NIDDK study describes physiologic relevance of surface protein receptors in human brown fat.
Using brown fat cells made from the deep neck fat of humans, the researchers found that beta-3-adrenergic receptors (beta-3-AR) play a critical role in regulating heat generation and fat metabolism. Beta-3-AR are protein receptors found on the surface of brown fat cells and are known to increase body temperature in rodents in response to cold. This study, which was published in JCI Insight in June, broadened understanding of the role of beta-3-AR in humans, and the findings suggest that drugs activating the beta-3-AR could help treat metabolic disorders.
To learn more, watch a video about the research with the study’s first author, NIDDK postdoctoral fellow Dr. Cheryl Cero.
Study finds sleep linked to academic achievement in adolescents.
An international research team, including scientists from NIDDK, found that Icelandic adolescents who went to bed earlier and had more consistent sleep schedules were more likely to have a higher combined score on standardized national examinations in Icelandic, English, and math. The study, which involved 103 male and 150 female 15-year-olds, analyzed whether the quantity, quality, consistency, and timing of sleep was associated with academic test performance. While males on average had later bedtimes than female participants, the results showed no clear differences between males and females in the relationships between sleep measures and exam scores. Unlike most previous studies of this age group, which have largely relied on self-reported measures, this exploratory study used wrist sensors to accurately measure sleep patterns and obtained standardized national test scores to quantify academic performance. The findings suggest the importance of early and consistent sleep schedules on adolescents’ academic performance. The study published in the Journal of Sleep Research in June.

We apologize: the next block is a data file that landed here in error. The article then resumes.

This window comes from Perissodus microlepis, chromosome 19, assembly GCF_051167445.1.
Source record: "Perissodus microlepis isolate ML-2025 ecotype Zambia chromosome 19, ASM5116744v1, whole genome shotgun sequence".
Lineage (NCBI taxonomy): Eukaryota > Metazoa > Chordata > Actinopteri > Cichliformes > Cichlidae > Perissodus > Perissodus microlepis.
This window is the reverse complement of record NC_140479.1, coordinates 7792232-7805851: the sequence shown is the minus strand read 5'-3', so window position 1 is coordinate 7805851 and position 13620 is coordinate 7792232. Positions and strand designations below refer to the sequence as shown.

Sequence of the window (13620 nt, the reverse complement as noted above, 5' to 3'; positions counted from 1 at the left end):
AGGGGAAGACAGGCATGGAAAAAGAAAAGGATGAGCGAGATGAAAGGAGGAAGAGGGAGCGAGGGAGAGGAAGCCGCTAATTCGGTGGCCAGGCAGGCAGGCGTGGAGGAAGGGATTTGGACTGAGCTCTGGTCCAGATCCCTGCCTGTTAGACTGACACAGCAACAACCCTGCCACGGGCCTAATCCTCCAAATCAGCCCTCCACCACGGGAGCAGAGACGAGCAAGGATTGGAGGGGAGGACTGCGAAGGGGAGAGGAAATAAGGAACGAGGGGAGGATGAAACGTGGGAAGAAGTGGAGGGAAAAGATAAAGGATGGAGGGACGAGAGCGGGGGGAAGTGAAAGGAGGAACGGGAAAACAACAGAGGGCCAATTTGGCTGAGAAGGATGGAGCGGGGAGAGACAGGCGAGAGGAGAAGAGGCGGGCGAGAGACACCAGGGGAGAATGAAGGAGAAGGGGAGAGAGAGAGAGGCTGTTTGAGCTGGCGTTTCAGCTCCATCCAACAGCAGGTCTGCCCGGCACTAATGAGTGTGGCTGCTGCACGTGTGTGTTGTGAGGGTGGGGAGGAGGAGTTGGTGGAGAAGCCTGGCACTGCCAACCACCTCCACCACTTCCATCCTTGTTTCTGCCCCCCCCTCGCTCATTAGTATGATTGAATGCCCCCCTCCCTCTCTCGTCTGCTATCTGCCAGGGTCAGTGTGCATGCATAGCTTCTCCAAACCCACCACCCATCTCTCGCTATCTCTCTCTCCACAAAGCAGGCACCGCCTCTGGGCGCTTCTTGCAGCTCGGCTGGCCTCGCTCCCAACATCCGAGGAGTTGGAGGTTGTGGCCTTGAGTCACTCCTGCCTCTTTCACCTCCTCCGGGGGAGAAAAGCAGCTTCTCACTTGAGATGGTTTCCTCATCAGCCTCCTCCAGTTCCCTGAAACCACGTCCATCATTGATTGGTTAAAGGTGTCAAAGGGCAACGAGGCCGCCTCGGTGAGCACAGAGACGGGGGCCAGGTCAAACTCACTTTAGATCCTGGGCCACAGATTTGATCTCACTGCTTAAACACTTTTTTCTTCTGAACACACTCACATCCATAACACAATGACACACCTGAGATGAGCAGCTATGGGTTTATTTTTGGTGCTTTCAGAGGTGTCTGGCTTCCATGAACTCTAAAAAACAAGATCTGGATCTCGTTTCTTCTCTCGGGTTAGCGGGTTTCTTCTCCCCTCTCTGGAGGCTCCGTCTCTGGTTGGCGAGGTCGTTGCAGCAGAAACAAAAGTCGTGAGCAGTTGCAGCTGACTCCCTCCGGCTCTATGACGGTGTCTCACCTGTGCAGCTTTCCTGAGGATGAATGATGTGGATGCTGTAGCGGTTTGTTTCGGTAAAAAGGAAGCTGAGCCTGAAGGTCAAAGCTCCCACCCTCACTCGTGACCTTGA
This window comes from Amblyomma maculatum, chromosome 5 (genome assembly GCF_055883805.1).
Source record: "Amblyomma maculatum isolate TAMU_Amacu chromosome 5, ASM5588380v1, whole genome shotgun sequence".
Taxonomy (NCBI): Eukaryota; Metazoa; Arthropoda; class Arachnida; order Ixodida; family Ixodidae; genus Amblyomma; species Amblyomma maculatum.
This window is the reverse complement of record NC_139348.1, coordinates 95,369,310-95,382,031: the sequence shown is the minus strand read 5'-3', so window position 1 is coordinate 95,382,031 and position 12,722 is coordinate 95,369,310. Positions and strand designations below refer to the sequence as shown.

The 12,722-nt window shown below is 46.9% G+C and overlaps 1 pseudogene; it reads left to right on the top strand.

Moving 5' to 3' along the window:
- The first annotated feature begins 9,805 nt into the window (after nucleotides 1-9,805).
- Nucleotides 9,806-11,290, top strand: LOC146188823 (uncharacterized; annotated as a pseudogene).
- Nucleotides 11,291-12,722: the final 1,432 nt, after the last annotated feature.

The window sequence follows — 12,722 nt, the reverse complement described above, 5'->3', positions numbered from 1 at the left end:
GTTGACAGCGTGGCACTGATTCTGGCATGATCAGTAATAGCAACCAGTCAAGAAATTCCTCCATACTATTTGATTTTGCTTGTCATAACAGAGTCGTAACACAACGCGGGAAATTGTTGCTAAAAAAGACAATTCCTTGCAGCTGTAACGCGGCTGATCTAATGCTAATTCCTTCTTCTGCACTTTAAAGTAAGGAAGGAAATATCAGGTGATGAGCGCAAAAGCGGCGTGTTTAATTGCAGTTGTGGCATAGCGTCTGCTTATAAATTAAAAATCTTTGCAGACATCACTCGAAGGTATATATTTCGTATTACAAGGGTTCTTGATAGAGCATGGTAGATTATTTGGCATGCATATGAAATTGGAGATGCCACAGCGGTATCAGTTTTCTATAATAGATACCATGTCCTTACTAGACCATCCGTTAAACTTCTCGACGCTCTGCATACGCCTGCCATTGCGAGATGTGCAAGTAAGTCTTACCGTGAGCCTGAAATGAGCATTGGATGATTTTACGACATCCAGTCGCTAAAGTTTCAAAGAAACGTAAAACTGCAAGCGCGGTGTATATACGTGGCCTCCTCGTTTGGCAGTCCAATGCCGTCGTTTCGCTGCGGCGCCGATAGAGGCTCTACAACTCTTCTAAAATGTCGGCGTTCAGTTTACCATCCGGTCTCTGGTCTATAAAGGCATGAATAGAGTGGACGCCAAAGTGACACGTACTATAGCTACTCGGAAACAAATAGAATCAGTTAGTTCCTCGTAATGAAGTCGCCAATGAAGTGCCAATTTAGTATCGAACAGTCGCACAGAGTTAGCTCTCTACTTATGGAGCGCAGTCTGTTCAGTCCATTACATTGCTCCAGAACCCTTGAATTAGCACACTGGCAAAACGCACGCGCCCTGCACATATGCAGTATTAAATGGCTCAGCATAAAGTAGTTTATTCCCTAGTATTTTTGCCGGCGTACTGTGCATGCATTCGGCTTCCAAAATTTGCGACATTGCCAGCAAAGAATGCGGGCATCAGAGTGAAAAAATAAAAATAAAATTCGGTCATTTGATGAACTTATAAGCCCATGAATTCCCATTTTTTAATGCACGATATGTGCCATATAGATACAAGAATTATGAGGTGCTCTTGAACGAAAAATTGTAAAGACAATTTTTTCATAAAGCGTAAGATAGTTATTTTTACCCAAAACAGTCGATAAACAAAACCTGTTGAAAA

Natural microbiome exposure in early life may help later curb obesity in mice.
Researchers from NIDDK and the NIH’s National Cancer Institute found that mice exposed to a natural gut microbiome in the first few weeks of life may be more protected against excess weight gain later in life. Researchers used the wilding mouse model, a breed of mice with acquired microbes and pathogens of wild mice. (Read more about wildings on NIH’s news page). In this study, standard laboratory mice, who have had no natural microbiome exposure, were compared to wildlings, who were both fed a high fat diet for 10 weeks. Wildlings displayed significantly reduced weight gain compared to laboratory mice. Exposure to microbes in early life but not in adult life resulted in protection against excessive weight gain. Translation of these results to humans may help identify early-life treatments against obesity. This research published in the Journal of Nature Metabolism in August.
Airborne transmission of SARS-CoV-2 through speech a main contributor to rapid spread.